Accounts only acquire the I9 status when a lender reports an installment loan account as noncollectable, according to finance expert Suze Orman. Usually, the lender declares the debt a charge-off -- an accounting technique to put the debt in the losses column and make it tax deductible. This is the worst status for a debt because it means the lender believes the borrower cannot or refuses to pay the debt back. The letter stands for the type of loan. Delinquent revolving loans, for example, appear as R9.
Lenders can report your debt in I9 status to the credit rating agencies as a charge-off any time you fall behind on your payment. Most lenders, however, wait at least 180 days before giving on collecting it. After the charge-off, the creditor may sell your debt at a discount to a collections agency, send it to an internal collections department or sue you.
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A debt collector or lender will probably pursue any I9 account worth more than $2,000 after a charge-off, according to CardReport.com. They can take legal action until the statute of limitations expires on the debt -- the SOL generally starts four or five years after the lender reports your account delinquent. A judgment might order a wage garnishment, garnishment on your bank account and possibly even retirement savings.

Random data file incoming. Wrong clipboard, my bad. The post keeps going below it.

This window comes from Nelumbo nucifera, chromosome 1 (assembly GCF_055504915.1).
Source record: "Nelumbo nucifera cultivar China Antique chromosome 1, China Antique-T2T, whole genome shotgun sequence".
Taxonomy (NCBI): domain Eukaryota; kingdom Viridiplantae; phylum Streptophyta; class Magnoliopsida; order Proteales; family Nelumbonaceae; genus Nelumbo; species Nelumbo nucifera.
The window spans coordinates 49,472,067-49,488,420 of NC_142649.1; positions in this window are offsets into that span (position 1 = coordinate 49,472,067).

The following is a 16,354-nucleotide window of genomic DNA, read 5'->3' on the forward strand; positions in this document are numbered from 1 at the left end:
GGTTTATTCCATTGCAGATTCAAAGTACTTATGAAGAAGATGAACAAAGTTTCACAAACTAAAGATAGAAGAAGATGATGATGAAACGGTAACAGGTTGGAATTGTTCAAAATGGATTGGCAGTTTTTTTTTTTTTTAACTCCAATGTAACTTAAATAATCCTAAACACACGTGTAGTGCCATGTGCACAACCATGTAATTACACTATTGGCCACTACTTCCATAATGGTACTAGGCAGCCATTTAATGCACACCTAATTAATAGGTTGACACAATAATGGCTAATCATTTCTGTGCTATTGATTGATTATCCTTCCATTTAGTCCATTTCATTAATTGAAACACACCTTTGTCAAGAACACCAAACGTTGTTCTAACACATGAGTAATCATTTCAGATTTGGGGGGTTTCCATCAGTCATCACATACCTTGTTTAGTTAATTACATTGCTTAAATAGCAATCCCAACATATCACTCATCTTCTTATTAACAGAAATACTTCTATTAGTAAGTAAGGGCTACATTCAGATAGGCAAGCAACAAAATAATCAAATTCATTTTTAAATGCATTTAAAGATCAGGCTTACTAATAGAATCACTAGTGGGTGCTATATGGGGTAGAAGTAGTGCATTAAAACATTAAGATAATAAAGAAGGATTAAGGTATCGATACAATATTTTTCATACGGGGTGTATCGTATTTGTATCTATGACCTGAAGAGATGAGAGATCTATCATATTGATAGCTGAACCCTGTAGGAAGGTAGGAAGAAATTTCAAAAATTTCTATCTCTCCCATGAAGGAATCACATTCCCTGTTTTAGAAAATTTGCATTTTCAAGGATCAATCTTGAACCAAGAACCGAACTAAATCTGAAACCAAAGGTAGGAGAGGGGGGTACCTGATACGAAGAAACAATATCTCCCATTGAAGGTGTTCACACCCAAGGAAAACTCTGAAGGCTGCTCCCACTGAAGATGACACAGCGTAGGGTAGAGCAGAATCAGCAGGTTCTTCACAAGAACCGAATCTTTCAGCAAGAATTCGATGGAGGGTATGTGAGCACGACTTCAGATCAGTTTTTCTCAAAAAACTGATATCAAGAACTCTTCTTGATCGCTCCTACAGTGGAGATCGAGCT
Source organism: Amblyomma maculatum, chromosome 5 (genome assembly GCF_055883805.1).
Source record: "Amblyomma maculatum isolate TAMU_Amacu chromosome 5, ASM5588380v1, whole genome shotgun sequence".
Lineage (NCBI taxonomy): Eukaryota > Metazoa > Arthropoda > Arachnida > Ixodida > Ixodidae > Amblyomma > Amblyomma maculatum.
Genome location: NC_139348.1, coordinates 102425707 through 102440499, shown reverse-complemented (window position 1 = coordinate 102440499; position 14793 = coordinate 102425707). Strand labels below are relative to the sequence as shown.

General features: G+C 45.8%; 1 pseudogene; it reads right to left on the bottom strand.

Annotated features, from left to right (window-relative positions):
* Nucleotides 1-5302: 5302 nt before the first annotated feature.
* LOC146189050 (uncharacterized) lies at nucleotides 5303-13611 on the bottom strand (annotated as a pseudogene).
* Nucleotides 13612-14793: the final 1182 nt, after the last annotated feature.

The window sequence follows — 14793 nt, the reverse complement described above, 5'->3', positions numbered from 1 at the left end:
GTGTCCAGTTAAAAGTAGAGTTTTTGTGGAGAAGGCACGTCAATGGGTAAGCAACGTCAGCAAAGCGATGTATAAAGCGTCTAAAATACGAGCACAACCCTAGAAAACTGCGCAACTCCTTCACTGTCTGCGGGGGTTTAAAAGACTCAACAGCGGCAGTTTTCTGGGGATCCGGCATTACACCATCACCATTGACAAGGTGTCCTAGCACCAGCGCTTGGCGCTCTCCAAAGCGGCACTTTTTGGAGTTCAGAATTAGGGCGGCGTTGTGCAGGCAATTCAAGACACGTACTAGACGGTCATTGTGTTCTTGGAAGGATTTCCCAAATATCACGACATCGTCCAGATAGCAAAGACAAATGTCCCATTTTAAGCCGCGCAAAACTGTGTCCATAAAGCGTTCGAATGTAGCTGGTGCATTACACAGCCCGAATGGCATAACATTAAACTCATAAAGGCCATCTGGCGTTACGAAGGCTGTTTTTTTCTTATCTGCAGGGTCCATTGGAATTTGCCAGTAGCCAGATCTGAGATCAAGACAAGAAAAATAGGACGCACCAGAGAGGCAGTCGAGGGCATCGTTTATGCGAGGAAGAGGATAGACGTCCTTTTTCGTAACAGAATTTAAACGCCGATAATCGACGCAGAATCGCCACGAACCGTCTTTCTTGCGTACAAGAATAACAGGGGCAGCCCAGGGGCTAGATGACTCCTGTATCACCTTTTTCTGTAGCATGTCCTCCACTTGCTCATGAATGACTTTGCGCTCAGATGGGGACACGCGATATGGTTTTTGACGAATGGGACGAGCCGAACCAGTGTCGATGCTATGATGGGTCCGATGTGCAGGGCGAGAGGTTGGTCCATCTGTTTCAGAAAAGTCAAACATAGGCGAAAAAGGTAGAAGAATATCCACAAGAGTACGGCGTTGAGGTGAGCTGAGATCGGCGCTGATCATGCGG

It is possible to remove an I9 from your credit report if you and the creditor agree that the lender will report the status as inaccurate to the ratings agencies. In the return, the creditor will want a full payment or possibly a portion of the debt you owe. You may need a lawyer who specializes in debt management to guarantee the creditor will remove the negative. Also, never negotiate with a collections agency because it does not have the power to remove I9 from your report.